3 Golden Rules of Enterprise UI & UX

Working for NBCUniversal the past year & a half, I’ve learned a lot about how designing in a large enterprise environment might differ from maybe that of a startup or consumer/technology driven company. I wanted to take a moment and share those lessons learned.

Understand your employee’s mental model

We have built a lot of software for our employees in just 1 year, and to be frank, it must have been quite a shock for some employees who’ve been used to using Excel for the past 10 years. Getting employees to use new software is tough, so to ease them into it, we use a lot of Excel like terminology in our software. Terms like “Workbook”, “Export”, and “Save As”. It can be as simple as that.

Really understand how your software will transform current mental models, and use your design to relate to them. Bridging that gap will get stakeholders approving design faster, and users adapting to the design more easily.

Cite best practices and/or use common UI patterns

Enterprise clients aren’t on dribbble. They’re not looking at web design trends; and they’re certainly not expecting you to break design barriers. But you should take advantage of what they have seen. And using that will allow you to flex your design muscle when building UI components, or deciding about a certain kind of UX pattern.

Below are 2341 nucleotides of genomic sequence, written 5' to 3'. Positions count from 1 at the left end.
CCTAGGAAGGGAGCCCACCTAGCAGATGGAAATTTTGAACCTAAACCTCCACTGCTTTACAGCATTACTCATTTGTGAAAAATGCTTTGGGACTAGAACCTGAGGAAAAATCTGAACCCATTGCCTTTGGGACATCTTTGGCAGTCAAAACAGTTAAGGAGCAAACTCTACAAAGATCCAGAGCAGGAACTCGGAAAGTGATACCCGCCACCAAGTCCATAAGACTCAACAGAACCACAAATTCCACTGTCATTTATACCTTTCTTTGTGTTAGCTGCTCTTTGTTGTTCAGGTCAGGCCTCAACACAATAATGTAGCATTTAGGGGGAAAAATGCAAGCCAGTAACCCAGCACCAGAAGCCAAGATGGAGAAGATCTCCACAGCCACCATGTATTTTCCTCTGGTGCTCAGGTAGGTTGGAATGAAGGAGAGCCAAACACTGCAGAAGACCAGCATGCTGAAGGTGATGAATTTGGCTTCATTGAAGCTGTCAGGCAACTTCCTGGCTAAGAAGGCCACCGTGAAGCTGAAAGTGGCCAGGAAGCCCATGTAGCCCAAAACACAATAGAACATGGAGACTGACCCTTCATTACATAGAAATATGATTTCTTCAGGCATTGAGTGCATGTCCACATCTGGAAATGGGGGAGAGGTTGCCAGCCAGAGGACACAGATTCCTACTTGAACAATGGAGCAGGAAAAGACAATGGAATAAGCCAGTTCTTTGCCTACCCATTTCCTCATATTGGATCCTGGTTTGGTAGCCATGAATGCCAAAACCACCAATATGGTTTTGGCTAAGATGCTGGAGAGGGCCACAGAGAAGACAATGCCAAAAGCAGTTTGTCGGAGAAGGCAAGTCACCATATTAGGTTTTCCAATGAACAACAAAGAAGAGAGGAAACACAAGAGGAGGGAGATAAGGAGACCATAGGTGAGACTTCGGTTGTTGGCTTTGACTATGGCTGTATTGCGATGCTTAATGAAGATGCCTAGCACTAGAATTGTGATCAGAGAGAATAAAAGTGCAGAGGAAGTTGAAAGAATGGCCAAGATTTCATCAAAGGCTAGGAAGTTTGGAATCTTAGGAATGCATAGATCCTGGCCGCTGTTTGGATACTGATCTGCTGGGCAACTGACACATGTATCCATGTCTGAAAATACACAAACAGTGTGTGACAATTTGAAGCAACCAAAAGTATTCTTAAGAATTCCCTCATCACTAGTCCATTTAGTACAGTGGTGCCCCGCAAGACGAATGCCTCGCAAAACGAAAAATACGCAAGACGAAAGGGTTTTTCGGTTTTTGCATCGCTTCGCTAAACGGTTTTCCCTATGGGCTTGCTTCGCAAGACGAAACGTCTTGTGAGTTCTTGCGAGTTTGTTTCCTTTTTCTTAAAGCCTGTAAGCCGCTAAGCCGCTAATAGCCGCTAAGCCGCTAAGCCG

Specifically I mean taking design patterns from the large tech behemoths. Google’s Material Design; Apple’s native app interactions; Dropbox; Twitter; Amazon; etc..Find what you’re building, and design against something that these guys have done. You’ll be able to communicate your design choices with something your client has heard of or seen before. That makes the conversation less about color palettes, and more about the actual choice.

Know that you’ll never be fully data driven

There’s been so much progress in bringing design to the technology process, and enterprise is just catching up. So understand that you may not get the same leeway that designers get at some of the more technically savvy companies. As a designer designing in enterprise, you may only have one or two weeks to gather your research. Employees are hard to reach, and data is near impossible.

So you must focus. Use the Pareto principle to narrow the research, get up to speed on navigation with Force/Doors diagrams, document as much as you can in those first few days, and never look back. Because usually enterprise companies work off deadlines, so the iterative process of design must be foregone for a more waterfall approach. And that is OK! You’re not there to change culture . Do the best that you can.

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